The Weekender: ‘Dog Days’ are over


Total Recall (PG-13)
Starring Colin Farrell, Kate Beckinsale, Jessica Biel
Screen story by Ronald Shusett & Dan O’Bannon and Jon Povill and Kurt Wimmer
Screenplay by Kurt Wimmer and Mark Bomback
Directed by Len Wiseman
This reboot/reimagining/remake of the didn’t-need-to-be-messed-with Schwarzenegger thriller looks better than I originally thought, but it’s really hard to shake that pointless feeling. Sure the effects will be better than some of the atrocities in Paul Verhoeven’s take, but for what purpose? Also, you see how many writers are credited on this thing? That’s a big red flag, meaning lots and lots of rewrites. Sounds like a big ol’ Mars-sized mess to me (though this will still out-gross John Carter).

Diary of a Wimpy Kid: Dog Days (PG)
Starring Zachary Gordon, Robert Capron, Devon Bostick
Screenplay by Maya Forbes & Wallace Wolodarsky
Directed by David Bowers
Don’t be afraid to admit you like this series. It’s good, wholesome entertainment for the whole family, and I mean that in a true sense. This third film, which adapts two books in the series, features writing from former Simpsons scribe Wallace Wolodarsky, which should only mean good things. Unfold your arms, sneering hipsters, and enjoy this well-made kids’ movie.

Killer Joe* (NC-17)
Starring Matthew McConaughey, Emile Hirsch, Thomas Haden Church
Written for the screen by Tracy Letts
Directed by William Friedkin
Not for the faint of heart, Killer Joe is a deep-fried spitwad that will surely divide audience. It earns its rating by refusing to shy away from sex or violence, meaning the version Friedkin and Letts wanted is presented here. McConaughey (currently enjoying the best comeback year of any actor since Josh Brolin’s 2007) thrills as a smooth-talking hit man whose charms mask a man with absolutely no pity. He’s hired by Emile Hirsch to take out his mama for the insurance money. Then the double-crosses start as everyone heads toward a violent conclusion. Most moviegoers will be turned off by the film’s unrelenting bleakness but for the moviegoer who can stomach this, there are rewards galore. Read my review at College Movie Review.

Ruby Sparks (R)
Starring Paul Dano, Zoe Kazan, Chris Messina
Written by Zoe Kazan
Directed by Jonathan Dayton & Valerie Faris
I’m swooning so hard for this movie from the directors of Little Miss Sunshine. Dano stars as a struggling novelists who writes his vision of the perfect woman, only for her (Kazan) to come to life the next day. But can she possibly be real? Can she live up to what is essentially a fantasy he created? More importantly, will this movie distinguish itself from the myriad other indie comedies starring Manic Pixie Dream Girls?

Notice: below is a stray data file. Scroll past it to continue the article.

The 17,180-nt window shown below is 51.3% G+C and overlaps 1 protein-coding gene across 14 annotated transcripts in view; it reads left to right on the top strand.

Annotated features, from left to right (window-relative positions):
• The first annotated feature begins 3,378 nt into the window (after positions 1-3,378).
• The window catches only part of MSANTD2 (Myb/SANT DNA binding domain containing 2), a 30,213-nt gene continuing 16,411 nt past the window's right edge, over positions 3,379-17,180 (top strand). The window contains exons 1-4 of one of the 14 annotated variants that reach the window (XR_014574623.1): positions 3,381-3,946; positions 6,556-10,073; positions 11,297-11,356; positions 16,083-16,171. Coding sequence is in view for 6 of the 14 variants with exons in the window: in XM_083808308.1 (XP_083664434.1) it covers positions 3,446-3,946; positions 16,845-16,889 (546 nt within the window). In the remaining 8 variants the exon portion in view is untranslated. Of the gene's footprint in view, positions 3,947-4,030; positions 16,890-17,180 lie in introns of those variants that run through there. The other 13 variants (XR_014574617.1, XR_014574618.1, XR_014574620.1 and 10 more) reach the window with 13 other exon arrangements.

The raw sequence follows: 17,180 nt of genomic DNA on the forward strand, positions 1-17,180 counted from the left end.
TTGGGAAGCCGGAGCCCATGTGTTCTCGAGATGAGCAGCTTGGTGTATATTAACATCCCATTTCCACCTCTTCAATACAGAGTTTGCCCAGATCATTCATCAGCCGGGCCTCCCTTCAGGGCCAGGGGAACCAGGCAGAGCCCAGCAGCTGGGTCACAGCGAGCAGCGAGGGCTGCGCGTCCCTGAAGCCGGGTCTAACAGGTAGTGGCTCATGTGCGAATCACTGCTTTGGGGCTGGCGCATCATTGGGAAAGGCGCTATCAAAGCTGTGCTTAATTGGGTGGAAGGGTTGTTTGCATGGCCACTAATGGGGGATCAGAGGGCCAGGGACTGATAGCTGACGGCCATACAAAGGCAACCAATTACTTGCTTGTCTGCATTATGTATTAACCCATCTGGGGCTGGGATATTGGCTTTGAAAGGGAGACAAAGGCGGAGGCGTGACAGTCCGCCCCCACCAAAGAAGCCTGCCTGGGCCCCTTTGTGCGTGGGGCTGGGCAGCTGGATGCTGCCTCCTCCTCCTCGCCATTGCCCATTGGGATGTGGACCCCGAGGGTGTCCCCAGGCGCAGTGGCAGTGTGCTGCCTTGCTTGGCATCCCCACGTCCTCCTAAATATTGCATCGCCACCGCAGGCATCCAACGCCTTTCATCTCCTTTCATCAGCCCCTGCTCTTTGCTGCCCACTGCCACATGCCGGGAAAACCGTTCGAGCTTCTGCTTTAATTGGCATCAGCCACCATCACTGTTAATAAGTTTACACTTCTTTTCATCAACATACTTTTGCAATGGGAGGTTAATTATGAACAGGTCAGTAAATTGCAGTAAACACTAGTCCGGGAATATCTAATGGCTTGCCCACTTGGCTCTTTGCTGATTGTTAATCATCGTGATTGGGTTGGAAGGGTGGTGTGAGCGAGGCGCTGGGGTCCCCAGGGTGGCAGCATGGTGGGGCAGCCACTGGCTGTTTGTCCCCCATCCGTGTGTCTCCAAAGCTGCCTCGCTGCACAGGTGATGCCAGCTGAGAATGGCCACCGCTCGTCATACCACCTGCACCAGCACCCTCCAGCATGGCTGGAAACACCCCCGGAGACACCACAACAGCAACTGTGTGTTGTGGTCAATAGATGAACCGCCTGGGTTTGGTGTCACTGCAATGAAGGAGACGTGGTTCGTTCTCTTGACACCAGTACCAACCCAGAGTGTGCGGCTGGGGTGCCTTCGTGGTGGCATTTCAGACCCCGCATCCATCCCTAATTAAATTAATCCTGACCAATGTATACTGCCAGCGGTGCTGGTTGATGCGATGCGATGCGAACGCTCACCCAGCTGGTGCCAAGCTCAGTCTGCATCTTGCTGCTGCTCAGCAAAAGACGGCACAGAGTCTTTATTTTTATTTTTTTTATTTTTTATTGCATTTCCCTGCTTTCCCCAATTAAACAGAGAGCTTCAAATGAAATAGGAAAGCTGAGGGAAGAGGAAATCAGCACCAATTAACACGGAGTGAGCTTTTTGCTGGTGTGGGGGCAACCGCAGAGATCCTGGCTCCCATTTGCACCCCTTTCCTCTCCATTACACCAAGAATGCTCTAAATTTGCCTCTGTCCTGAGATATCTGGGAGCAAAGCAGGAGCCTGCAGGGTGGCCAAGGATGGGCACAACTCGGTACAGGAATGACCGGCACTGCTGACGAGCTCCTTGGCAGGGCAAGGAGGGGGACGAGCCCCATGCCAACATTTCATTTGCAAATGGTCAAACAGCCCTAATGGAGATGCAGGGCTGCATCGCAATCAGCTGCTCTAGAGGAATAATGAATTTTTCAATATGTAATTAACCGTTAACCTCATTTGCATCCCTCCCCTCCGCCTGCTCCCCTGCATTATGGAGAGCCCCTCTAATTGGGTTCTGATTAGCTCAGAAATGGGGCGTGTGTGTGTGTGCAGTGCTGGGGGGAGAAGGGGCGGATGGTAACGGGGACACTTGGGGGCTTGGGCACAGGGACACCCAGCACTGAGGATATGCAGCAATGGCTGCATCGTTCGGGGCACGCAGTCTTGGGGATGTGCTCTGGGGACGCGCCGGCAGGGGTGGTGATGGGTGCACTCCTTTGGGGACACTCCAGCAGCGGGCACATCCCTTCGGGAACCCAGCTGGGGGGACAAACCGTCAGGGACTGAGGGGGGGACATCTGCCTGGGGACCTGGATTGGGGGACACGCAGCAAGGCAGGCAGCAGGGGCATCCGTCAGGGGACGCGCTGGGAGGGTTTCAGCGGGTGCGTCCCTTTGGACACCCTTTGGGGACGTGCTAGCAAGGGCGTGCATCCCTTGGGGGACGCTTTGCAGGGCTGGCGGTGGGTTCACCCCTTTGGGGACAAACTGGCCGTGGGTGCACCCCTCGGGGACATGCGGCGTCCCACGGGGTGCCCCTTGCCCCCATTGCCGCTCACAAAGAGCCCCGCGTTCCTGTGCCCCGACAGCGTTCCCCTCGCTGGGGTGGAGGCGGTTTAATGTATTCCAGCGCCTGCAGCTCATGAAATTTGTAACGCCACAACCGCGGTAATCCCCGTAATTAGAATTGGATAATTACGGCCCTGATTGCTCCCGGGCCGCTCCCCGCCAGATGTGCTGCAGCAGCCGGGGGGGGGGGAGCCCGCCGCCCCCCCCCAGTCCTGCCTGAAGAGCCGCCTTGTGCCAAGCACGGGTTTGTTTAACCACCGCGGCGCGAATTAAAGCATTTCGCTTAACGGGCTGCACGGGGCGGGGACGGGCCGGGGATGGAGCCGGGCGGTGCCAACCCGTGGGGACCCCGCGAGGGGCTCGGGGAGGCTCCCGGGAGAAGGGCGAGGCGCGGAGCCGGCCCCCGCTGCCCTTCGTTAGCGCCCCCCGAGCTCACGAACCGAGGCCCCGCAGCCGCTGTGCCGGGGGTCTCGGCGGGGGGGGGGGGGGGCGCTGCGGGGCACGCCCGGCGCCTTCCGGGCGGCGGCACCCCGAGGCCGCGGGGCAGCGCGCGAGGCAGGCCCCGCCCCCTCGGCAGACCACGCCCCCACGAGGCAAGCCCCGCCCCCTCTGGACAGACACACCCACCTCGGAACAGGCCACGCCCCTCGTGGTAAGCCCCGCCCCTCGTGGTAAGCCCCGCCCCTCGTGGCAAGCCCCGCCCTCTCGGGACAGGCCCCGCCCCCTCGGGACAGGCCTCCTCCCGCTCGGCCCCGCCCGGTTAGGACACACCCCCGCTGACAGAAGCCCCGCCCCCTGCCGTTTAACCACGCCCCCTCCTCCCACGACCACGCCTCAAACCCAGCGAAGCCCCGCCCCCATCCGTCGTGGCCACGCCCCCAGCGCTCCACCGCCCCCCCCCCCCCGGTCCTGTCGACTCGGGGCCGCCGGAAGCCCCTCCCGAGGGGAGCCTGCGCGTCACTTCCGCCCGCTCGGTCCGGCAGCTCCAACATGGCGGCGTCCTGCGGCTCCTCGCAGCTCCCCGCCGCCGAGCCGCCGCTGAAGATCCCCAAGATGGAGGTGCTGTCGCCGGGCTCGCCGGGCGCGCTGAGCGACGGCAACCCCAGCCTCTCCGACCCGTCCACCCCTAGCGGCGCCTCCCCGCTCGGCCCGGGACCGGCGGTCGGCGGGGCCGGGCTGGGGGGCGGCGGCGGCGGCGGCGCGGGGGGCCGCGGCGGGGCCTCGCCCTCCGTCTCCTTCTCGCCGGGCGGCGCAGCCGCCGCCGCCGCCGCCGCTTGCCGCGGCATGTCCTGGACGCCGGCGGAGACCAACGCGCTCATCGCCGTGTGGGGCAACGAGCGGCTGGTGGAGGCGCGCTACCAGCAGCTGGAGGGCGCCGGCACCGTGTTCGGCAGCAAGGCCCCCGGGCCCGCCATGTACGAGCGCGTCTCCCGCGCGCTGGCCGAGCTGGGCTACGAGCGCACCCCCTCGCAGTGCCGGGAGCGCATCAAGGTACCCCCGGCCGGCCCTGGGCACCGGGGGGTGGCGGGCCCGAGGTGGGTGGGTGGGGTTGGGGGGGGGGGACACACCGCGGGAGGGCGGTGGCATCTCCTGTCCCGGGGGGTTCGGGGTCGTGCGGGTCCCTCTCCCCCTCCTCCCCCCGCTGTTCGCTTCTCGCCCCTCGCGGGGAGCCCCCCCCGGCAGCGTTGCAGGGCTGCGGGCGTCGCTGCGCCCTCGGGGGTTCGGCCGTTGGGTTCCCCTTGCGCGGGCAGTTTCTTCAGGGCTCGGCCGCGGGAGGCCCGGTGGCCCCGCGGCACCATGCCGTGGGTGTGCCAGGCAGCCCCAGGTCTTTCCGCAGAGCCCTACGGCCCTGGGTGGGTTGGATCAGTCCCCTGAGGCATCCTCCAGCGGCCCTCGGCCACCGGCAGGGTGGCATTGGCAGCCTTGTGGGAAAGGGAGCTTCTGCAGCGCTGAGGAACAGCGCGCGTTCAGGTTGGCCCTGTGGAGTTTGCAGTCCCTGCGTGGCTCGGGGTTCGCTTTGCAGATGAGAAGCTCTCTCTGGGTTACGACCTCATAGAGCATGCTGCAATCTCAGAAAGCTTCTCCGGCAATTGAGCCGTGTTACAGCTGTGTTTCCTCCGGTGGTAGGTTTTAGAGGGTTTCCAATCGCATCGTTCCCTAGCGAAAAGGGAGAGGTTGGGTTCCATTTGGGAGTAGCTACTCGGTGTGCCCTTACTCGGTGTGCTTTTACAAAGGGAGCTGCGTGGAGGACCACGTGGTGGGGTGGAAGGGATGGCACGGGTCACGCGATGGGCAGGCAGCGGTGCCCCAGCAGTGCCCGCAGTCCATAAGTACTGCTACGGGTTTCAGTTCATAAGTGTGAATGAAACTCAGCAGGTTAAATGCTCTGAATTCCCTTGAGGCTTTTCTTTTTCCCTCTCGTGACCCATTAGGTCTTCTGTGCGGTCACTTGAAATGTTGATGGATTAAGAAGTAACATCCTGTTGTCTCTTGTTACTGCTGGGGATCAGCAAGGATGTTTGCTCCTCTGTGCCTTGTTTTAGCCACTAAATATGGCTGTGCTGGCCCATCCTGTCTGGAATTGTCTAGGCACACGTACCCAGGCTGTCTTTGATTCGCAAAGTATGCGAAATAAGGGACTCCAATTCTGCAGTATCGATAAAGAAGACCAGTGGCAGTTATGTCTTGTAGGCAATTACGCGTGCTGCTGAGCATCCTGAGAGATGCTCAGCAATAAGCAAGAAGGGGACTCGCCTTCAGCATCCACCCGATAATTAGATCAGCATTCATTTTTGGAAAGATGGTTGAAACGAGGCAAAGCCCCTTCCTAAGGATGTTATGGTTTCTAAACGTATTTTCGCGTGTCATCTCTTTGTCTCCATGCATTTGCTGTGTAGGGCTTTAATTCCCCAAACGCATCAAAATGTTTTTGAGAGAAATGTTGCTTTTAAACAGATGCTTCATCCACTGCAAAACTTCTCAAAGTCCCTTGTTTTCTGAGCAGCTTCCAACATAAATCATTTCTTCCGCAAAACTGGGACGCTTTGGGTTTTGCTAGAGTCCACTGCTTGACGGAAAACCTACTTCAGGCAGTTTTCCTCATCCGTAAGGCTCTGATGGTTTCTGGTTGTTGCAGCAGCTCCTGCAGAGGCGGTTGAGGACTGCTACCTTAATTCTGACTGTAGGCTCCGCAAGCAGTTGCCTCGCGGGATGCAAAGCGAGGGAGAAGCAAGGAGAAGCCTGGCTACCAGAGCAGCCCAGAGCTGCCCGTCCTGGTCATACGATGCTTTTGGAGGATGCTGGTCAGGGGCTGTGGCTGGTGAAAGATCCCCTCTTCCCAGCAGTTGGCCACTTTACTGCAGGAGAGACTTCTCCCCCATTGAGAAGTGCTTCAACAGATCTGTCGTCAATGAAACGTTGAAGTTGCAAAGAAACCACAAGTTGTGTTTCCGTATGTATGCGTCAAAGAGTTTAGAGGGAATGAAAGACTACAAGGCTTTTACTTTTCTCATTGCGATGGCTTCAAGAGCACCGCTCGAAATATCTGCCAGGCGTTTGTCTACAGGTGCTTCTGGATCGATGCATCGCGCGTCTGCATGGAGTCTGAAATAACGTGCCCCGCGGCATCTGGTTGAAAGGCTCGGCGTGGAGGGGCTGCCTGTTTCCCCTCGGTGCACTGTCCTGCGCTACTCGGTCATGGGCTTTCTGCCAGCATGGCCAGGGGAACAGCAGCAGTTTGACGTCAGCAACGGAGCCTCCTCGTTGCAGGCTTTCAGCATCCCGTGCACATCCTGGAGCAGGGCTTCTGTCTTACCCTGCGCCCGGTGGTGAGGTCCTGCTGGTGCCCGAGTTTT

The Graduate: 45th Anniversary Reunion (NR)
Starring Dustin Hoffman, Anne Bancroft, Katharine Ross
Written for the screen by Calder Willingham and Buck Henry
Directed by Mike Nichols
Rialto brings back the landmark comedy to the big screen. It’s surely one of the greatest movies of all time, but not necessarily one you need to head to the theater to see.

Also opening:
Both Angelikas: Ai Weiwei: Never Sorry (R)

The Magnolia: Farewell, My Queen (R)

AMC Grapevine Mills, Cinemark West Plano: Runaway Slave (PG)

AMC Mesquite: Soldiers of Fortune (R)

Top Pick:

The Magic School Bus (The Complete Series)
We ’90s kids sure were spoiled when it came to animated shows growing up. Even the shows that aimed to educate us like this set a high bar most shows after have failed to cross. So while this lauded PBS series probably won’t mean much to you today, it’s a fine artifact of a time when a kids’ show could both educate and entertain.

To rent:
ATM (10%)
Detention (32%)
Going for Gold
Last Days Here (84%)
We the Party (24%)
The Weight of the Nation

To buy:
TV: Hatfields & McCoys, Melrose Place (Season 7), Misfits (Season 1)

Blu-ray: Gentlemen Prefer Blondes, Grand Illusion, The Seven Year Itch

Criterion: Le Havre

(Release dates and locations subject to change.)

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